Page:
|Helen Mirren as Queen Elizabeth II|
Then I was invited to preview another National Theatre Live film, of a performance of The Audience, a play by Peter Morgan, who also writes screenplays (The Last King of Scotland, Frost/Nixon, The Queen). Broadcast from the Gielgud Theatre, directed by Stephen Daldry (Billy Elliot, The Hours, The Reader and Extremely Loud and Incredibly Close) and starring Helen Mirren (trailer below). I was again enchanted.
|Margaret Thatcher (Haydn Gwynne) and Queen Elizabeth II (Helen Mirren)|
Some stills from the films, like this one, show how obviously they are 'stage' productions, so why did I so love them on film? Why did these fine examples of media convergence – plays on film – seduce me?
Some reasons are obvious: the plays are beautifully written, gorgeously produced, stunningly performed and well filmed. In The Audience, Helen Mirren and Hayden Gwynne (the first time I've ever seen her – she was also in Stephen Daldry's Billy Elliot and now I'm on the lookout for more of her work) are very special. So is Richard McCabe as Harold Wilson; Helen Mirren won Best Actress at the 2013 Olivier Awards for her performance and he won Best Supporting Actor. But I think that the plays work so well as entertainment because of the 'extras'.
What are the extras? Firstly, there's Emma Freud. In the films she introduces the plays with utter sharpness and charm, perching on the edge of what looks like the dress circle or a box. She also introduces the other extras. At the beginning, a PSA (public service announcement), about an initiative to educate children in India. I can't find more details online, but this project may be associated with NT Live's corporate sponsor, the insurance company Aviva. We saw trailers for future NT Live films, too.
Later, in the The Audience's very long interval – the cinema audience sits through it in real time, as it did in People – Emma Freud interviews Peter Morgan and asks him exactly the questions I'd ask myself. So I learned (for instance) what he thinks about the difference between 'the truth' and 'accuracy' in the play. There's also an engaging short piece about Helen Mirren's costumes and wigs, featuring among others a woman from Vogue. These are short versions of the extras we're used to on DVDs. Totally entertaining.
The other extras are different from a DVD experience. At People, in the New Cuba Quarter Lighthouse (I love it as a venue) and at the Penthouse, where I saw The Audience, I felt I was at the theatre, an integral part of the theatre audience on the other side of the world, even though I knew that the broadcast wasn't simultaneous. The buzz coming from the English audience, before and during Emma Freud's introductions, was the kind of excited buzz that rarely happens in a cinema and I felt excited too. The cinema lights stayed up during the introductions and dimmed only when the plays started; that added to the magic.
During the long intervals I again felt I was part of the theatre audience. At People I enjoyed watching trays of food being offered to some of the English audience in their English theatre-going gear and enjoyed watching others move in and out of the theatre. I didn't see the English audience being offered food at The Audience, but this time, in the most comfortable of its three cinemas, a Penthouse staff member offered us the opportunity to order snacks and meals ourselves.
Then, at the film's end, the theatre audience clapped. I joined in and so did others in the Wellington audience. Next time I go to an NT Live film, I might dress up.
Downside? Just one. Although women characters are central to both the plays I saw, I have yet to see a trailer for a woman-written NT Live play. This is an especially disappointing downside because the theatre audiences for the two NT Live films I saw (and the interviewees in the clip about NT Live below) appear to be predominantly female.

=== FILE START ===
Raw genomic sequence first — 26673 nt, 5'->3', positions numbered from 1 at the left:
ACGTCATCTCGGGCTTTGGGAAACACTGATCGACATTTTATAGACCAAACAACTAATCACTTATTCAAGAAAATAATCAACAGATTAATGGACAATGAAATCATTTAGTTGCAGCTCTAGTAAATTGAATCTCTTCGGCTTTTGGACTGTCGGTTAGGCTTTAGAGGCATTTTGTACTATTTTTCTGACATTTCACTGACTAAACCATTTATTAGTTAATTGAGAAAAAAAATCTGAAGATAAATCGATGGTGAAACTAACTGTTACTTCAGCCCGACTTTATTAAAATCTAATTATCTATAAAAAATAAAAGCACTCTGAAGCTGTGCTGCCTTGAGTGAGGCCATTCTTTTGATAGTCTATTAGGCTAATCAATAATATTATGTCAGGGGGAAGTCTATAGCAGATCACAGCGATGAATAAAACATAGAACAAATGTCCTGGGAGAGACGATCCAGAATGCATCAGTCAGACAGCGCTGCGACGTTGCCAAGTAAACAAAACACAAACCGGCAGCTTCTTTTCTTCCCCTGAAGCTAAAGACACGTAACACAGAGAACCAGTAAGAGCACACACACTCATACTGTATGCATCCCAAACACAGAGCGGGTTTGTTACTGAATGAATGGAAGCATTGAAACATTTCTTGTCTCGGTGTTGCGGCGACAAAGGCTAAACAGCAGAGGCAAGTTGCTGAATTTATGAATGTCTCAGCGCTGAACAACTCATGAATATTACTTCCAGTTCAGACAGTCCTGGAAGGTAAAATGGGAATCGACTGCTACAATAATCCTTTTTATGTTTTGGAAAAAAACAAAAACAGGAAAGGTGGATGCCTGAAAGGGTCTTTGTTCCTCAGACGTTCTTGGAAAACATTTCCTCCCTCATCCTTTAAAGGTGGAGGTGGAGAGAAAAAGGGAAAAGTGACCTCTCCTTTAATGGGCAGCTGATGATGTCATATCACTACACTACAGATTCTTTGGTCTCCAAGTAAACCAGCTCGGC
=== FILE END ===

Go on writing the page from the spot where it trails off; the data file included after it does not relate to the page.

Professor Maggie Gale estimates that in the United Kingdom the numbers of produced plays written by women have declined from key times in the 20th century. Only around 8-12 per cent of today’s (produced) plays are written by women, compared with 18.4 per cent in 1923, 20.4 per cent in 1936, and 22 per cent in 1945. (Another article refers to women writers whose work is produced outside the National Theatre, though I'm not clear whether Professor Gale's figures refer only to plays produced at the National Theatre.) But I imagine that these figures are fairly accurate overall, regardless of the theatres excluded. Similar around the globe. No surprise.
So what does NT Live have to do with women who make movies, apart from an opportunity to celebrate yet another Helen Mirren triumph, and a moment to learn that women playwrights in the United Kingdom, like women who write screenplays and like women playwrights elsewhere, need our support? Just this: NT Live renewed my interest in using media convergence to increase audiences for good films by and about women.
Specialist sites for women-directed films, large and smaller, have been around for a while. Busk Films, Tello Films, Herflix. More are on their way, often as part of a larger project: at the San Francisco Women's Film Institute and Women Make Movies for example. And a couple of years ago, at Grow Wellington's Activate course for entrepreneurs, I explored the possibility of an online film club for audiences for films by and about women (blockbusters – Bridesmaids was an example at the time; indie features; genres like horror and fantasy; classics; docos; shorts; animation). I thought that many people, especially women, would like to watch films at home with their mates, to contribute questions to Q-&-As with some of the filmmakers (including the actors), and to discuss the evening's entertainment online as well. The idea had a lot in common with Tangerine Entertainment's new Movie Night (here it is on Fandor).
The presentation I made at the end of the Activate course referred to elements like those that NT Live uses to engage viewers socially, emotionally and intellectually. I hoped that the film club would be a hybrid commercial/non-profit entity, to generate funds to support films by and about women. To achieve the necessary scale, I think all these factors would have to be present:
1. Films with great writing, fine direction and performances, great production values (the quality factor – acknowledging the diversity of 'quality' and its definitions);
2. Corporate sponsorship (the 'branded' entertainment factor);
3. A community-oriented 'charitable' element (the 'branded' public service factor);